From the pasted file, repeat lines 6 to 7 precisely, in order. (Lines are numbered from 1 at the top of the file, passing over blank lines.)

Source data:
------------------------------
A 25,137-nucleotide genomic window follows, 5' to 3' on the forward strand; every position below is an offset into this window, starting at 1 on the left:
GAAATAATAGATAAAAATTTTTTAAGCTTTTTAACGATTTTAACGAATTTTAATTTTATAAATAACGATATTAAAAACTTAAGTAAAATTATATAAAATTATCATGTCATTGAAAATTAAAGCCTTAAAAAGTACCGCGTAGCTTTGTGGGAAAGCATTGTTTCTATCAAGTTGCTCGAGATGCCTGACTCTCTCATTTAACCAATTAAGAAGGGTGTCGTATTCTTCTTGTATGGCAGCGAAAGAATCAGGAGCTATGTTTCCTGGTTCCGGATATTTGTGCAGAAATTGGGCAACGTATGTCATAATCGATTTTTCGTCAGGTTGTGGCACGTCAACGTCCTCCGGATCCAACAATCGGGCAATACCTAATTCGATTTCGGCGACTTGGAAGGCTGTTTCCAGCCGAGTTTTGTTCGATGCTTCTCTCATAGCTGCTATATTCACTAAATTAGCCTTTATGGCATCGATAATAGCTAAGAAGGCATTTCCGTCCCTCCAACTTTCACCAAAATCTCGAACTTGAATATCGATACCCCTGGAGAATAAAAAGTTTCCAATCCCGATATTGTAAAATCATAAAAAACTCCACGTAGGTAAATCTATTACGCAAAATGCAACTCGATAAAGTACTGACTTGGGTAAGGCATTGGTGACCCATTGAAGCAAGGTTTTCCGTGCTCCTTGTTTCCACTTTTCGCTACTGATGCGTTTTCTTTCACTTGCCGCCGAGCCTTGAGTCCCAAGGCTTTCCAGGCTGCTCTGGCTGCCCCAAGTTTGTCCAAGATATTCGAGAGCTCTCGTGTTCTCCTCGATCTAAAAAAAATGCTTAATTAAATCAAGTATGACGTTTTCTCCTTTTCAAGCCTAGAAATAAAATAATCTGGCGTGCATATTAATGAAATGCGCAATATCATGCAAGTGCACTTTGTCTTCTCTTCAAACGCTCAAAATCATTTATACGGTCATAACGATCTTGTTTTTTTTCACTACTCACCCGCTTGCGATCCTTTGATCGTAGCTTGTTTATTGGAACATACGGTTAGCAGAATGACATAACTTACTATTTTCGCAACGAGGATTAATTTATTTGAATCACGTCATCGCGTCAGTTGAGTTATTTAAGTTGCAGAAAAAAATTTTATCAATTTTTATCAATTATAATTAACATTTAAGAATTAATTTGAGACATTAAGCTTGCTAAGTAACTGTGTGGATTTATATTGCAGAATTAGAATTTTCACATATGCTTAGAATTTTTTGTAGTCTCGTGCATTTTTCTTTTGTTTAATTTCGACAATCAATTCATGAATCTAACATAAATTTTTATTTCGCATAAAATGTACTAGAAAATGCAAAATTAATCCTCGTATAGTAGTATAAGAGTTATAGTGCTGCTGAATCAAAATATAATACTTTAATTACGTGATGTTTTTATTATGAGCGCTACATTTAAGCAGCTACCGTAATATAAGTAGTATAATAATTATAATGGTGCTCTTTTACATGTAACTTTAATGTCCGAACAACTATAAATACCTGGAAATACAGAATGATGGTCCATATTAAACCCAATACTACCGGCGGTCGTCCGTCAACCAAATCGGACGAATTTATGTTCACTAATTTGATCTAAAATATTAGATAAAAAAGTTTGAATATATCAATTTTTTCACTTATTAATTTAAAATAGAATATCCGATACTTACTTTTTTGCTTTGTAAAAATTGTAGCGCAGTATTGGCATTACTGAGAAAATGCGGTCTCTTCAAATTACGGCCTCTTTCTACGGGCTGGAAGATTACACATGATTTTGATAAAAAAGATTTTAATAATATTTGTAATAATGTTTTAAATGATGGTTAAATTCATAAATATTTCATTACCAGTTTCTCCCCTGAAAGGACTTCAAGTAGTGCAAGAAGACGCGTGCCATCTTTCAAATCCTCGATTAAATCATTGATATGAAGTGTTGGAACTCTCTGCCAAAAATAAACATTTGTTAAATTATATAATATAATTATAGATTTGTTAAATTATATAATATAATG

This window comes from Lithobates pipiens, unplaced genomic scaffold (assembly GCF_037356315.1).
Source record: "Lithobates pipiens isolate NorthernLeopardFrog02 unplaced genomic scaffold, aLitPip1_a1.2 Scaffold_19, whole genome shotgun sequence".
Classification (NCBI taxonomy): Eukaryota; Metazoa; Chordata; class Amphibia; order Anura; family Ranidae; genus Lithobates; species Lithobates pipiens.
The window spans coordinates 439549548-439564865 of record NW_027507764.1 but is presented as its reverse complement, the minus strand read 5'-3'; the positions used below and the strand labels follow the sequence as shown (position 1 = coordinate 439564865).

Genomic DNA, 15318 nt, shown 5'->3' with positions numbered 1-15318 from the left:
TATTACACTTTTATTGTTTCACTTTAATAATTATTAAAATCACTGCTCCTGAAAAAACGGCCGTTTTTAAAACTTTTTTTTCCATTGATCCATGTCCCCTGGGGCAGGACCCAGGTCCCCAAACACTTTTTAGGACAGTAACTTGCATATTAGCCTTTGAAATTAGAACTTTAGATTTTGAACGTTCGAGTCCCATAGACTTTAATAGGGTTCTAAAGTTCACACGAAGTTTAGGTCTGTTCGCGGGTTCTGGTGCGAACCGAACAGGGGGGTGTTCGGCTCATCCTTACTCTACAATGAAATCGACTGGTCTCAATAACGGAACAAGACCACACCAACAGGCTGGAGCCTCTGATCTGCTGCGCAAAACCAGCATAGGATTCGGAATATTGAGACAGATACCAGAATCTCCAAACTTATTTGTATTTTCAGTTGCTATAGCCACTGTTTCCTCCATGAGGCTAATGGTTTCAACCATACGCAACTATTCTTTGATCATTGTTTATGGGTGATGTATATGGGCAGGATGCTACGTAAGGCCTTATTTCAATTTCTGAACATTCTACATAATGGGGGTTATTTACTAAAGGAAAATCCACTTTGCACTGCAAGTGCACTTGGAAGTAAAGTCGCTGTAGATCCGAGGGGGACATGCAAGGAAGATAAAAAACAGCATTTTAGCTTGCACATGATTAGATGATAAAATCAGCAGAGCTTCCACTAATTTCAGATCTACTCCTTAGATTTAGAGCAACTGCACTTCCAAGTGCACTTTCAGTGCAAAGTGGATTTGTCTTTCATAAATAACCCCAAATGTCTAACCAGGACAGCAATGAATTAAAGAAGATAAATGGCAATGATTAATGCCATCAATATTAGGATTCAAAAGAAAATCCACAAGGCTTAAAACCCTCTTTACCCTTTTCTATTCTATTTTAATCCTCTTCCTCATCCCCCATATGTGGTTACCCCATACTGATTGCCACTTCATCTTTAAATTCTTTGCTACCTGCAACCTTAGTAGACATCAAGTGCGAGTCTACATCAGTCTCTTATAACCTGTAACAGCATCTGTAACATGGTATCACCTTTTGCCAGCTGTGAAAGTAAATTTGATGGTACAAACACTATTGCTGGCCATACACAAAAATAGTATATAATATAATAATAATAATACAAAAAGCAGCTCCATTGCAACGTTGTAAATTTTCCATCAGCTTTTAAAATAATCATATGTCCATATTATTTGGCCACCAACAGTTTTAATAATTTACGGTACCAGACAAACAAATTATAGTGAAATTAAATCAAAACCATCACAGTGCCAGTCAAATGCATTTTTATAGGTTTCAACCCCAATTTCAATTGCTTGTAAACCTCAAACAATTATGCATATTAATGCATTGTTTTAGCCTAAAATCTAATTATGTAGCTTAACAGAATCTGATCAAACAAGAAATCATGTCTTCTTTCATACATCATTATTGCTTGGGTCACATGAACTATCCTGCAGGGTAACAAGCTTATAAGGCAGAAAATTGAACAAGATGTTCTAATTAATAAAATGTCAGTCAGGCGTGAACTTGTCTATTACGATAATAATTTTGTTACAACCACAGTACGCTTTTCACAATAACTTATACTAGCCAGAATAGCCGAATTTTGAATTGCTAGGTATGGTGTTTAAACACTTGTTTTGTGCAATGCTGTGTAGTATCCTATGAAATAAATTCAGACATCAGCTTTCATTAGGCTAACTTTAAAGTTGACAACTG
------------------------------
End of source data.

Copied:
The window spans coordinates 439549548-439564865 of record NW_027507764.1 but is presented as its reverse complement, the minus strand read 5'-3'; the positions used below and the strand labels follow the sequence as shown (position 1 = coordinate 439564865).

Genomic DNA, 15318 nt, shown 5'->3' with positions numbered 1-15318 from the left: